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Dartmouth Trustees Select Dorm Site; Outside Manager Sought for Country Club

  • The east side of campus and College Park is seen from the Baker Tower on Thursday, Nov. 30, 2017, at Dartmouth College in Hanover, N.H. Phil Hanlon, the college's president, is considering an expansion of the school's undergraduate population. (Valley News - Charles Hatcher) Copyright Valley News. May not be reprinted or used online without permission. Send requests to Charles Hatcher

Valley News Staff Writer
Published: 9/17/2018 9:59:03 AM
Modified: 9/18/2018 12:13:42 AM

Hanover — Dartmouth College plans to build a new 350-bed residence hall at the intersection of Crosby and East Wheelock street to provide undergraduate housing while existing residence halls are renovated.

The college also is seeking a manager for the beleaguered Hanover Country Club, plans to pay $400,000 for a study needed to upgrade the historic Dartmouth Hall, and is launching efforts to construct additional graduate housing, the board of trustees announced on Sunday after three days of meetings last week.

The new undergraduate facility will be built atop what is now the Topliff Tennis Courts and House Center A, which is commonly referred to by students as “the onion” because of its shape.

The site is one of three proposed residence hall locations that the college announced during public forums last month. The other possibilities were a small parking lot and the Dragon secret society building near College Park, and the former site of Gilman Hall, on the west side of College Street.

“The Crosby site has better proximity to student dining and services than the Gilman site, and community feedback was that the North College site was less desirable for this use,” Dartmouth spokeswoman Diana Lawrence said in an email on Monday.

The other sites might be considered for other developments, she said.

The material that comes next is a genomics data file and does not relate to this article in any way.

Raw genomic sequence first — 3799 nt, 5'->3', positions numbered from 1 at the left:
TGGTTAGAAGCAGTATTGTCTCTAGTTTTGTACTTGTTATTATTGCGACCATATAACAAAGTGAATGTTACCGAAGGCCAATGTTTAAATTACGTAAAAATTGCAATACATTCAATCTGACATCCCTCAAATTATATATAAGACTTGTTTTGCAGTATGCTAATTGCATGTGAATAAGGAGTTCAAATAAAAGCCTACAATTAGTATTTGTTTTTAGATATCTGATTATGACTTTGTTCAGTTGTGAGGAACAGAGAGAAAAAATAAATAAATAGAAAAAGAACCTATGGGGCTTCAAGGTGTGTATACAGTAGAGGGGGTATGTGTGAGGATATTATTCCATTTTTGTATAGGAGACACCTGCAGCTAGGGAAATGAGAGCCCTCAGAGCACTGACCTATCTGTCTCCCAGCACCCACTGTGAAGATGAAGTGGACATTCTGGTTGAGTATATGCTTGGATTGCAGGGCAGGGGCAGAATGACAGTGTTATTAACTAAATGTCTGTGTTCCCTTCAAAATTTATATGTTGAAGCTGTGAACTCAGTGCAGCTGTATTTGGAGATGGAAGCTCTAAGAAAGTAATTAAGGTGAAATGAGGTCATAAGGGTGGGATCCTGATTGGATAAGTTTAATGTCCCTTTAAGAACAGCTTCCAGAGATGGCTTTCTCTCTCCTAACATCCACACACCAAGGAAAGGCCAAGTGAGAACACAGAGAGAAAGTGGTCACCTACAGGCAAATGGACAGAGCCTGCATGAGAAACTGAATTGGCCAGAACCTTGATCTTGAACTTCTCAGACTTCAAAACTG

The college has about 3,100 undergraduate beds on campus, which it says is too few to house students who might be displaced by renovations elsewhere.

Dartmouth last built new dorms in 2006, when 502 beds were added. It has since improved two residence halls, but nearly half of the school’s housing stock hasn’t been upgraded in the last 15 years.

During their meetings from Thursday through Saturday, the trustees “agreed to move forward with schematic design and evaluation work” for the site, according to a college news release.

The proposal would be required to obtain a special exception from the town’s Zoning Board of Adjustment and then go before the Planning Board for review, said Rob Houseman, director of town’s Department of Planning, Zoning and Codes.

Of the three sites in consideration, Dartmouth’s choice to build on the tennis courts made the most sense, Houseman said on Monday. The area already is well used by pedestrians, and the new residence hall would be closer to dining and college services, he said.

Cyndy Bittinger, president of the Hanover Historical Society, said the open space that the tennis courts provide will be missed.

“Historically, you want a strong downtown and you don’t want too much traffic in one place,” said Bittinger, who attended one of the college’s August forums. “It’s nice to have that open view when you walk around campus.”

The tennis courts are no longer used by the college’s varsity teams, according to Dartmouth athletic department spokesman Rick Bender. And the nearby student center wasn’t planned to be a permanent part of the campus.

The small building was designed with a seven- to 12-year lifespan in mind, and was one of two constructed as part of Dartmouth’s recently implemented house system. It provides space for students to study and socialize, according to student newspaper The Dartmouth.